related to the occurrences of white-collar crimes. Craig and Piquero (2016) analyse white-
collar offending (e.g. embezzlement) from personality traits of offenders. They conclude
individuals who experience low self-controlare more likely to offend. As we can see, this
literature depicts how a number of individual value types or personality traits support the
likelihood of white-collar offending. Such work can help management to be more aware of
what behaviour is acceptable or unacceptable. It is also worth noting that such work will
allow us to point out psychological anomalies that may help management to conduct in-
depth analysis and gain deeper understanding of the likelihood of fraud being committed.
While those scholars are in near consensus about psychological triggers to defraud,
development of mitigationsremains infeasible without a clear sense of theoretical approach
to understand the fraud risklandscape (Anand et al.,2015). It means, it is not enough just to
look at the original stateof psychological triggers when dissecting fraudulentbehaviours.
Power (2013) argues, a large proportion of fraudprevention and detection, remains to be
seriously challenged. He indicated that it is diff‌icult for anti-fraud professionals to design
good behavioural systems which can protect organisations (Power, 2013). Constant
vigilance is required (Davisand Pesch, 2013), leading Holtfreter et al. (2008) to be pessimistic
and hence sceptical about success, indicating that the United States Department of Justice
have given low priorityto white collar crime compared to violent crime and threats to
national security, such as terrorist attacks. Surprisingly, to date the discussions about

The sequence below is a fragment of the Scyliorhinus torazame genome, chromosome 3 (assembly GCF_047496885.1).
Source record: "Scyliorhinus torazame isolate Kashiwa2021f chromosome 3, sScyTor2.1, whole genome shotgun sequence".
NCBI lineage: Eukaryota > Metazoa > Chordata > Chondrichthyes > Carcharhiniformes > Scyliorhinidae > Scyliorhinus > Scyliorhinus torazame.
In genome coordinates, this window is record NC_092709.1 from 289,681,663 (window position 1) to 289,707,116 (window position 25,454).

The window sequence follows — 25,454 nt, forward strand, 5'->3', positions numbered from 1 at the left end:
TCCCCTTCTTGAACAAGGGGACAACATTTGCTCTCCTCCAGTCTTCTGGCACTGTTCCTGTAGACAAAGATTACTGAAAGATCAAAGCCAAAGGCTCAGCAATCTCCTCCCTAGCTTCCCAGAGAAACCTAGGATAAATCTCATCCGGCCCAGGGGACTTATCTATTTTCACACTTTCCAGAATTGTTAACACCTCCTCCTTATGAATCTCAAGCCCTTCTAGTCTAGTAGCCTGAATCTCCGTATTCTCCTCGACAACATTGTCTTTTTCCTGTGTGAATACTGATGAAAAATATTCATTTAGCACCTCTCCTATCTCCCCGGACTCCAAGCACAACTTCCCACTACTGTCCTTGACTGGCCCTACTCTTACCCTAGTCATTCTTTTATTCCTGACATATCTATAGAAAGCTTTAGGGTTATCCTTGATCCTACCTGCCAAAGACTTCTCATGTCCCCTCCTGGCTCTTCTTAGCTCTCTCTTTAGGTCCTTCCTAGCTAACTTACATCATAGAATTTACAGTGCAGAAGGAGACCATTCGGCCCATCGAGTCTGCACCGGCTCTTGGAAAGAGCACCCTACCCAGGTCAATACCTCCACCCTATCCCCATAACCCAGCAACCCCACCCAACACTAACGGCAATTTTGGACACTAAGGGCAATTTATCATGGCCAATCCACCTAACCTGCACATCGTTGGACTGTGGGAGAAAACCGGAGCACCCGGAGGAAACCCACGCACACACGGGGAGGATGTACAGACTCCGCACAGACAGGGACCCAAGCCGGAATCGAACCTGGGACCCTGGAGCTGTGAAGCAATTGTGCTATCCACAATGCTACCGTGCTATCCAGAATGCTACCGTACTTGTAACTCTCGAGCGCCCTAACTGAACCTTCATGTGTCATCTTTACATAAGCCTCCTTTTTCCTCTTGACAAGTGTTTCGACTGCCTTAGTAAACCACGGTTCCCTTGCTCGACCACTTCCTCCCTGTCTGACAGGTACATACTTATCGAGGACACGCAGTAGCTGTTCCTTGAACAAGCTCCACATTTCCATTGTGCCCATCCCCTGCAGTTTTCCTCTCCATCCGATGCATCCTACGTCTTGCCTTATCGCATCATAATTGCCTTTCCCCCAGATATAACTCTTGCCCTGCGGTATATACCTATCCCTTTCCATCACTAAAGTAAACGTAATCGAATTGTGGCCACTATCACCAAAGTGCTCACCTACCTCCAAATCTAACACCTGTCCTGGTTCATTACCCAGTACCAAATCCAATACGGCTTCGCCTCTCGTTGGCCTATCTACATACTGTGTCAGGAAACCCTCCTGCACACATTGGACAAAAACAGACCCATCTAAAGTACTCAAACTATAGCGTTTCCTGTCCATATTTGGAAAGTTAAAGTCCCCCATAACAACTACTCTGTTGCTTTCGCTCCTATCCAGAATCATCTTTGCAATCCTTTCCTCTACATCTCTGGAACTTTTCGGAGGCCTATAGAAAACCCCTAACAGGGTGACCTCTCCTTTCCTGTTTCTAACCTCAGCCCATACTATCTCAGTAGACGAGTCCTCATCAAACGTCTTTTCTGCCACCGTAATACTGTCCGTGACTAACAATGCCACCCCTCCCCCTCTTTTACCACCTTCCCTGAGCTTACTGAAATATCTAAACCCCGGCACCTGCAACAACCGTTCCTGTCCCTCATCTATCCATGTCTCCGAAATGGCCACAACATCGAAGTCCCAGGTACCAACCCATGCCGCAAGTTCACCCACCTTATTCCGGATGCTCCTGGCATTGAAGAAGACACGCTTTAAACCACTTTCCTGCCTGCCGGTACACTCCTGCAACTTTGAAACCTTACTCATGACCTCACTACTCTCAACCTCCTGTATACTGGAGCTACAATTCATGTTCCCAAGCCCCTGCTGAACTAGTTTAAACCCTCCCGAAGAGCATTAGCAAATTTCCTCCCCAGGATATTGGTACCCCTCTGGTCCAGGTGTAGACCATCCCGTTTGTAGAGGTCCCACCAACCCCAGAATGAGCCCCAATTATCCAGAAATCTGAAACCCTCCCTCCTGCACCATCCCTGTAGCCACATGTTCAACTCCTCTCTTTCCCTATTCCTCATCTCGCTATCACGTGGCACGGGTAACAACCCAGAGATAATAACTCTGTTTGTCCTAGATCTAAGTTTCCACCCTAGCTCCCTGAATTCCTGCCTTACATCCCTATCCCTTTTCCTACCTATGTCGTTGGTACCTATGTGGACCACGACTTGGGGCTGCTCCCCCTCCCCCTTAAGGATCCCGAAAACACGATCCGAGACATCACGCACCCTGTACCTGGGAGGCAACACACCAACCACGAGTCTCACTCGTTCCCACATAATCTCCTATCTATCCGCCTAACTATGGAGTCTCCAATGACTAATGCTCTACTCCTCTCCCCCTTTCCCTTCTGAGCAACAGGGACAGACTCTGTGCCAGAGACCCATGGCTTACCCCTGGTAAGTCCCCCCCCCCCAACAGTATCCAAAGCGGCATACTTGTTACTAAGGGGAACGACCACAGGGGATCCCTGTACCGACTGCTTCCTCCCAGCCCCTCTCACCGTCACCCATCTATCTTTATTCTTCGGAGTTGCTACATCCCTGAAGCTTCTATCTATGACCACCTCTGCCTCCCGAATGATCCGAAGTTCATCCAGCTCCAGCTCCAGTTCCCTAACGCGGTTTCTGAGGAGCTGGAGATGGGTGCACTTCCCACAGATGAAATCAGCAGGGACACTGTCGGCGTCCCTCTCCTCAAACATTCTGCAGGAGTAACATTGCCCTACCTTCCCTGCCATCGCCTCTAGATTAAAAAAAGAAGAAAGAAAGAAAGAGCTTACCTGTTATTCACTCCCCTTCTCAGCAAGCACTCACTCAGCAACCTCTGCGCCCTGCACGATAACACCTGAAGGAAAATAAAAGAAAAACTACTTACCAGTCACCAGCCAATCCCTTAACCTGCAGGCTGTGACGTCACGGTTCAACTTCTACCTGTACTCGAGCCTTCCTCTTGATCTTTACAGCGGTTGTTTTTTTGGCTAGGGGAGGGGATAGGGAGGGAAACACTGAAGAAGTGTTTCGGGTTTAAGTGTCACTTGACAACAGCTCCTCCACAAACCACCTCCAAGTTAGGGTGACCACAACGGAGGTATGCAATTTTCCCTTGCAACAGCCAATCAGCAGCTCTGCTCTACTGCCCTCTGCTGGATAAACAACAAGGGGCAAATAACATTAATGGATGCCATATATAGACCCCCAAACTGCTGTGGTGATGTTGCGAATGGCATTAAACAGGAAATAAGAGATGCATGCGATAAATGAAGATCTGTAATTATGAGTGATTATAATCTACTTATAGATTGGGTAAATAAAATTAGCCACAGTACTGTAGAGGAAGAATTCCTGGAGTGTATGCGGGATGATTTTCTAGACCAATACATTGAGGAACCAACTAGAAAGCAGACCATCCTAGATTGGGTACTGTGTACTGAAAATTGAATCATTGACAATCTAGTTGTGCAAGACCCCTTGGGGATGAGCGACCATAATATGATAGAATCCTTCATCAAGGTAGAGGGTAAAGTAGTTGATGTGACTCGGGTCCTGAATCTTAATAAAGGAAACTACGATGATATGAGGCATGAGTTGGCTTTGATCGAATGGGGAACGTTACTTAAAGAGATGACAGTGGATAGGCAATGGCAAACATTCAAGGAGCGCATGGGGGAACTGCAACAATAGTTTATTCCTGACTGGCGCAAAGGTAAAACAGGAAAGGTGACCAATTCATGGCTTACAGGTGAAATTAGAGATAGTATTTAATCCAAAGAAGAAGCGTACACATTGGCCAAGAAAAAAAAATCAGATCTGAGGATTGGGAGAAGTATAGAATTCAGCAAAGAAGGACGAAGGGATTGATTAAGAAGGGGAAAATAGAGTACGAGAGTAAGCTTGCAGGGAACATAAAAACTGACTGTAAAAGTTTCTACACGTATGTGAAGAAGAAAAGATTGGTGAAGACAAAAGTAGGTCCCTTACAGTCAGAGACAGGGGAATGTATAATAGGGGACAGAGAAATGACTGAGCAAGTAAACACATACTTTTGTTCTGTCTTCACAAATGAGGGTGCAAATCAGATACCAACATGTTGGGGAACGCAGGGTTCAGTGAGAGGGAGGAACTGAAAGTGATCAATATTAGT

preventive measures for causes of fraud quite often do not touch on the complexity of
situational and sociologicalconstructs within and outside organisation (Rodgers et al.,2015).
Rodgers et al. (2015) are optimistic that ethics and internal controls accounting and
administrative controls can be appropriate solutions. Equally this paper takes a positive
view of taking action to achieving fraud prevention by extending the evidence base on
which such measures are based.
Recognition of why fraudulent situations appear unmanageable or even unpreventable is a
step forward in designing better system. This study addresses the need for further empirical
work to reduce the different types of fraud (Anand et al.,2015) and the kinds of situations in
which fraud is more or less likely to occur (Akkeren and Buckby, 2017). The critical debate
about occupational fraud prevention processes goes beyond the challenges of determining the
mode of operation of fraud and the opportunistic conditions are allowing fraud to occur.
The rest of the paper proceeds according to the following format. We f‌irst present a
comprehensive review of conceptionsof fraud, and the dynamics of corrupt and non-corrupt
organisations. In this regard, we want to provide better understanding of factors that may
be ignored by prior studies in proposingfraud mitigation. Then, we discuss research design
that has been created to f‌ind answers to research questions. This is followed by analysis,
discussion and conclusion that show understanding of why, at certain conditions, the
organisational control has become more common and highly visible in many commercial
organisations, rather than public or governmental organisations, to prevent fraud, improve
risk management and minimise losses due to fraud. Then a holistic approach to collusive
f‌inancial crime preventionwas also explored within this current study.
Conceptualisation of fraud
Tackling an issue needs a clear understanding of the conceptualisation of the subject. This
is clear from reviews of the subject, see Soltani (2014) and Ang et al. (2016). These authors